When Life Has Other Plans

One year ago this month my life changed forever. Life is like that. One moment you’re headed down a manicured, well-groomed path. The birds are chirping a happy, welcoming melody. Your upturned face warms with the dappled glow of afternoon sunlight twisting through the trees. Glowing leaves dance to the birdsong and the air is palpable, heavily laden with promise.

Photo by Glenn Hansen on Unsplash

So magical is the moment that you lose track of time. Maybe you’re enjoying the wonders of nature, maybe you’ve hopped down a rabbit hole of thoughts. Whatever the reason, and maybe there’s no reason at all, you accidentally turn down a different path. One that is narrow and unmaintained. The ground is strewn with decaying leaves, not a bed of supple grass. Instead of fragrant flowers lining your way, dense walls of poison oak tower high overhead. Heavy rain-clouds inch their way toward the sun threatening to block all illumination from the landscape. Once fertile ground, now barren. A cold breeze shifts, gusting through the forest, chilling you straight to the bone. One moment you were basked in glorious sunlight and the next you’re shivering, with chattering teeth, drenched in a downpour of cold, cold rain. And everywhere you look, is gray.

A challenge. For whatever reason, you’ve hit a snag on your path. Or a bump, or a hill, or a moat, or an ocean. You can jump over it, whatever it is. You can scale one side and climb down the other. You can swim across it. But the only certainty is that you must keep going.

One year ago this month something changed in my life. And that change set me on a new trajectory that will, in turn, change the rest of my life forever.

Ever since I was as young or as old as I can remember, even before there was the term digital nomad, I just wanted to travel. And I did, as often as I could, mostly while working two full time jobs. My life for the past 40 years was to work in order to sustain my wanderlust. But it was never enough. I could never afford to travel long enough not because of the costs associated in traveling, there are many ways around that, no it was because I could never stay away from work for longer than a few weeks. Although for my last trip, I eked out six. But even six wasn’t long enough. Over the years I’ve had four careers, always an entrepreneur. But this last career tied me too a brick and mortar where people relied on me. If I was gone on vacation, there was no one else to help them.

And still I traveled when I could and worked the rest of the time. I won’t go into my long and sordid dating past here, but one detail applies to the telling of this tale. I had a partner a year ago, and I really thought they could be “the one”. Caveat: I don’t actually believe in “the one”, but it’s something people can relate to if I say it. I thought this relationship could stand the tests of time. But when the pandemic hit and I got some news that I may lose my acupuncture practice, I turned to my partner for support. I needed someone close to me to be emotionally available, emotionally responsive. But this person was incapable. Maybe it was the timing or maybe they were never capable of emotional support when life takes a different path. I don’t know.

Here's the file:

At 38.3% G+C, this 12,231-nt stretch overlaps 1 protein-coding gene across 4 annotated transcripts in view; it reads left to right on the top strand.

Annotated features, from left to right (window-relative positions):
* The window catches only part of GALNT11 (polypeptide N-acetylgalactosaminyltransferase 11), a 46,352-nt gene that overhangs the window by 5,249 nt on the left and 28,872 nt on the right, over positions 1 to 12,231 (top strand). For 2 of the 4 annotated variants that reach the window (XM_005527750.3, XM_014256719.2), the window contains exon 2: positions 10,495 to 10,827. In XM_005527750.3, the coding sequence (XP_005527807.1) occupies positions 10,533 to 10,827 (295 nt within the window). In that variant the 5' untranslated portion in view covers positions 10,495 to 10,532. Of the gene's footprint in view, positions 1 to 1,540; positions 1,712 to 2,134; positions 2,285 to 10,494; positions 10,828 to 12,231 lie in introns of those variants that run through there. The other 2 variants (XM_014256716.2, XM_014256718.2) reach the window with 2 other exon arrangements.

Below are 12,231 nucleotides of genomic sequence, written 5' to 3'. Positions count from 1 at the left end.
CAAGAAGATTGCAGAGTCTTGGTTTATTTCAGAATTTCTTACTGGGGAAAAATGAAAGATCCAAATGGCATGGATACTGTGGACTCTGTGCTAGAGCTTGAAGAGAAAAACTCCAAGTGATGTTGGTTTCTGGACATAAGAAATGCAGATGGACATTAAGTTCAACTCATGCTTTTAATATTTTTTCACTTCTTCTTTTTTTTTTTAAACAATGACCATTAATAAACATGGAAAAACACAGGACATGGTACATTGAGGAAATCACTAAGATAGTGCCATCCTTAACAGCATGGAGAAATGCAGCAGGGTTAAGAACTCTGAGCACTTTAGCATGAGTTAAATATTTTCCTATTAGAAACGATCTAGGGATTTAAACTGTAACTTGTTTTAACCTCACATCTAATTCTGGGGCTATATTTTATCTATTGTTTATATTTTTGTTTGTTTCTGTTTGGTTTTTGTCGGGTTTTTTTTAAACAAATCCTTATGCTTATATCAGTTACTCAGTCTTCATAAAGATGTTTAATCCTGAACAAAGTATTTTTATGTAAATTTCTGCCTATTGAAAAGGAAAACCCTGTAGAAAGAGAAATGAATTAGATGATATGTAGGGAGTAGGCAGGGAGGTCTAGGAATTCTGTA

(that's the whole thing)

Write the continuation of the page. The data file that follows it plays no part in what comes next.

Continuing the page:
In trying to make this last relationship work, I put my partner first (after myself). And in doing so, when I thought I was going to lose my career (because of Covid) and thus my apartment, I posited moving closer to him. I could leave my one bedroom for a studio and throw myself into my second full time job, writing novels. I started writing in 2016 and published eleven novels in a little under two years. While I burnt out from the pace, my love of writing never ceased and I’ve written several more novels over the past few years. Writing full time has always been a dream.

We spent a weekend together, my partner and I, hashing out options. I went home on a Monday and Tuesday morning I woke up to an email from him asking for “space until I figured out what I was doing with my life”. I don’t remember my exact reaction, but I’m sure I either laughed extremely loudly alone in my apartment, or screamed extremely loudly. Partnerships are not what happens when everything in peoples lives are going smoothly. Partnerships and relationships are forged from every part of life. A partner stands by you when you are hurting or going through the muck, or sick. At the time it was painful but in retrospect I have this person to thank for setting the rest of my life on an entirely new trajectory.

Whether it’s my constitution or a survival mechanism, I turn things around and look at the bright side. After I peeled myself off the couch where I spent a week in depression, I made other plans. It was not an easy road, this past year. For anyone. I doubled up on my job, I worked through much of the pandemic and I saved money.

In two months, I am moving into a van full time.

When I first started my website, blog and podcast, An Unknown Adventure, it was to talk about and document the process. Not just for myself, but to help others that are thinking about doing something like this. Over the past year that has evolved as well. The podcast turned into an interview platform, which I am enjoying. I focused on people who have achieved their dreams no matter what they are and no matter how old or infirm they are. I have interviewed two dozen people who have all touched and enriched my life in many ways. But along that way I lost my initial plan of documenting the process. Now that I am two months away from the goal that sprouted in June 2020, I’m ready to blog here about the process for the next couple months.

It’s important to share this information because I want to provide value and help others by talking about the good, the bad, and the beautiful.

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